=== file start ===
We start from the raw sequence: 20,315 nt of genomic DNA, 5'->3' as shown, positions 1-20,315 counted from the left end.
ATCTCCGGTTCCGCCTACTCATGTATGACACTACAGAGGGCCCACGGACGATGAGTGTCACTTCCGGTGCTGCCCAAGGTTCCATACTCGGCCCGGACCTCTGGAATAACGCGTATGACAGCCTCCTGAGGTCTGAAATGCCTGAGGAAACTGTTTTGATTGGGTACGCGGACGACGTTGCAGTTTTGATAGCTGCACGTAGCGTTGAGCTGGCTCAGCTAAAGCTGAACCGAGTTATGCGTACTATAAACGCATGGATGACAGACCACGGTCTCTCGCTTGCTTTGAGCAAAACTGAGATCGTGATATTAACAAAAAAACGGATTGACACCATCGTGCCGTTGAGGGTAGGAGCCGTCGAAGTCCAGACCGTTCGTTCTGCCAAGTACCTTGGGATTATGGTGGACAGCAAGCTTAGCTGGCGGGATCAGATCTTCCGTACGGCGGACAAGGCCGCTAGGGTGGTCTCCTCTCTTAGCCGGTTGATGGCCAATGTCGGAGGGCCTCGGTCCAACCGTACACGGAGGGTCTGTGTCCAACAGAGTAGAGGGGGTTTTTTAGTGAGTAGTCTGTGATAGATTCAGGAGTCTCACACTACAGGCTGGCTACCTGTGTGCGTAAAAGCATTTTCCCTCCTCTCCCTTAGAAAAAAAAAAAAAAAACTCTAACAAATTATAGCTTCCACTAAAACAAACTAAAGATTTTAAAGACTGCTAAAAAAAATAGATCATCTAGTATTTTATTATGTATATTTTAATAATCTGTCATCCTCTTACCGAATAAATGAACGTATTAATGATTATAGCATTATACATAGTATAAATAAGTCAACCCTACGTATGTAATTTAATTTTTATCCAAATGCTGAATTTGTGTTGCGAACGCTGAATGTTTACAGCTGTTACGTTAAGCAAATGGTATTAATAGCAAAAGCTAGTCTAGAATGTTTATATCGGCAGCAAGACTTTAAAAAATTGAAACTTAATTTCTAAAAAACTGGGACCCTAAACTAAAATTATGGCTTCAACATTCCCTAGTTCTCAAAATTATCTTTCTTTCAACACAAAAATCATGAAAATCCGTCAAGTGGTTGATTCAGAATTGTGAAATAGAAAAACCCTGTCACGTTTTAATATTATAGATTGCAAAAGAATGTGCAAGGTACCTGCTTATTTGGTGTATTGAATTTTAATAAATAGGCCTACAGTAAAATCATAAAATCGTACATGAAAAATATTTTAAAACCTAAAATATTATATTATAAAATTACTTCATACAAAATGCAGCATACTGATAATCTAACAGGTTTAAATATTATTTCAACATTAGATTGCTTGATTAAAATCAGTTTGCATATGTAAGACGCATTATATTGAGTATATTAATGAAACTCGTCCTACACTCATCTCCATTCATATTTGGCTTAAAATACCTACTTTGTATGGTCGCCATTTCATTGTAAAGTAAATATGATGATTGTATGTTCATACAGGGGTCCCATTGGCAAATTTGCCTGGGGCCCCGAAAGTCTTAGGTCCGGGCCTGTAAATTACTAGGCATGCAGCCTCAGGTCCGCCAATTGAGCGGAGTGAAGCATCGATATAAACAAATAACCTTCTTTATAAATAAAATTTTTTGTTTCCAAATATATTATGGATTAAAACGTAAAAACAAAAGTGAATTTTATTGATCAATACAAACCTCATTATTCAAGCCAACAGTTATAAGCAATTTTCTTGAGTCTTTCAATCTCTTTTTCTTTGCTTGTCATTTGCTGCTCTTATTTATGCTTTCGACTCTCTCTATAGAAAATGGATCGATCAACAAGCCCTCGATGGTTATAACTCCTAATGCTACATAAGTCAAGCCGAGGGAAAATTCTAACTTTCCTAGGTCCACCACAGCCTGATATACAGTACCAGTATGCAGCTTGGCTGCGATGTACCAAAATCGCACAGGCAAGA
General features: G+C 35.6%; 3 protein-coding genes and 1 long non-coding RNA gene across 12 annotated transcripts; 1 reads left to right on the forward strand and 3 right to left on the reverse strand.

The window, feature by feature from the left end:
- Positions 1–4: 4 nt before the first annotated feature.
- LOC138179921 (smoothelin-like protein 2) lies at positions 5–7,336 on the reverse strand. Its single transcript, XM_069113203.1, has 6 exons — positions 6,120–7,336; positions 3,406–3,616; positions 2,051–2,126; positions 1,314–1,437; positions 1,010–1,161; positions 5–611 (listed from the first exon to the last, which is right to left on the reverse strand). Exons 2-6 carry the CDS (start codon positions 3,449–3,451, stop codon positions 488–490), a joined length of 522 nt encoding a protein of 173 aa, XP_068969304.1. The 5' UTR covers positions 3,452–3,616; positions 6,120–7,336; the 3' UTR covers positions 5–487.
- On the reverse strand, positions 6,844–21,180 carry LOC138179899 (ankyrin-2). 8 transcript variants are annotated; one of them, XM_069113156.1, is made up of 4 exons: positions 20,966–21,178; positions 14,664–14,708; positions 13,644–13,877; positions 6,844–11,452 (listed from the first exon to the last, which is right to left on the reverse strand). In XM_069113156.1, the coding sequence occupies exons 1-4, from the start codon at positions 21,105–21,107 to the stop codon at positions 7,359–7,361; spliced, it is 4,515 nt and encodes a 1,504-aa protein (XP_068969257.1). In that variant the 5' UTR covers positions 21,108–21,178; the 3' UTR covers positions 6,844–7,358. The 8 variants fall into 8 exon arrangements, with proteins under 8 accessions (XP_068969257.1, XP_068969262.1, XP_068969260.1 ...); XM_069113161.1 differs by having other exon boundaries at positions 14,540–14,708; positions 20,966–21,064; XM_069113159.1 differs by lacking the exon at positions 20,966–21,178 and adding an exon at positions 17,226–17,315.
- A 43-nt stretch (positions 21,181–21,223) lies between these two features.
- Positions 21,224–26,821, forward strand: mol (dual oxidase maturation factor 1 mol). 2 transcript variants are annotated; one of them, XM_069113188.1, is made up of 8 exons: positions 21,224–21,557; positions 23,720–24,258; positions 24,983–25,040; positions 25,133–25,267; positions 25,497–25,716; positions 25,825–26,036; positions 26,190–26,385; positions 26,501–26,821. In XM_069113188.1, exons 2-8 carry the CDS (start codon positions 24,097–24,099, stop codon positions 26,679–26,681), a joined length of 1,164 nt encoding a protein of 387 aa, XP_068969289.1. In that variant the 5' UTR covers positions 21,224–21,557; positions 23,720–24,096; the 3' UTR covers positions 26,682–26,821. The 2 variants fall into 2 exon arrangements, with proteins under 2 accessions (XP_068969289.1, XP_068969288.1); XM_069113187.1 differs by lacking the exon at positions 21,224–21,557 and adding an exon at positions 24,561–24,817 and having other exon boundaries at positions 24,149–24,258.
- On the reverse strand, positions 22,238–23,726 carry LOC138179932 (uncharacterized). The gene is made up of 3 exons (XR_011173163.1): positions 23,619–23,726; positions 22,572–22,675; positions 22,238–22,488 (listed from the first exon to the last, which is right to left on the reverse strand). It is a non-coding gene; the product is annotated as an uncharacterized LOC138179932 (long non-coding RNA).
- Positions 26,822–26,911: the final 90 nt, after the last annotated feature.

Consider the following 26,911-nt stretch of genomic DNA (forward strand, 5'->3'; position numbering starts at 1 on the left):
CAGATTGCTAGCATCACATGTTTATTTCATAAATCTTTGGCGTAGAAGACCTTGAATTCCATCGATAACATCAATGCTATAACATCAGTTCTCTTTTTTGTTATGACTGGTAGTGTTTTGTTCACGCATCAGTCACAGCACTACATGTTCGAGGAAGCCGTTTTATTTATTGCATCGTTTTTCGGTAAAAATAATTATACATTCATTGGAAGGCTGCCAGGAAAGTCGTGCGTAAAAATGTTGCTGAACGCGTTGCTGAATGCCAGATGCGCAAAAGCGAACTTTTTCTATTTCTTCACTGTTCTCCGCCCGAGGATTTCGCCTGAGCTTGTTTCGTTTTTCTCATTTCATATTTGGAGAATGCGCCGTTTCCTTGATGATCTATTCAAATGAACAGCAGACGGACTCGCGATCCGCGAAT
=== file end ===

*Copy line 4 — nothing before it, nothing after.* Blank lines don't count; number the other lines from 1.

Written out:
The window, feature by feature from the left end: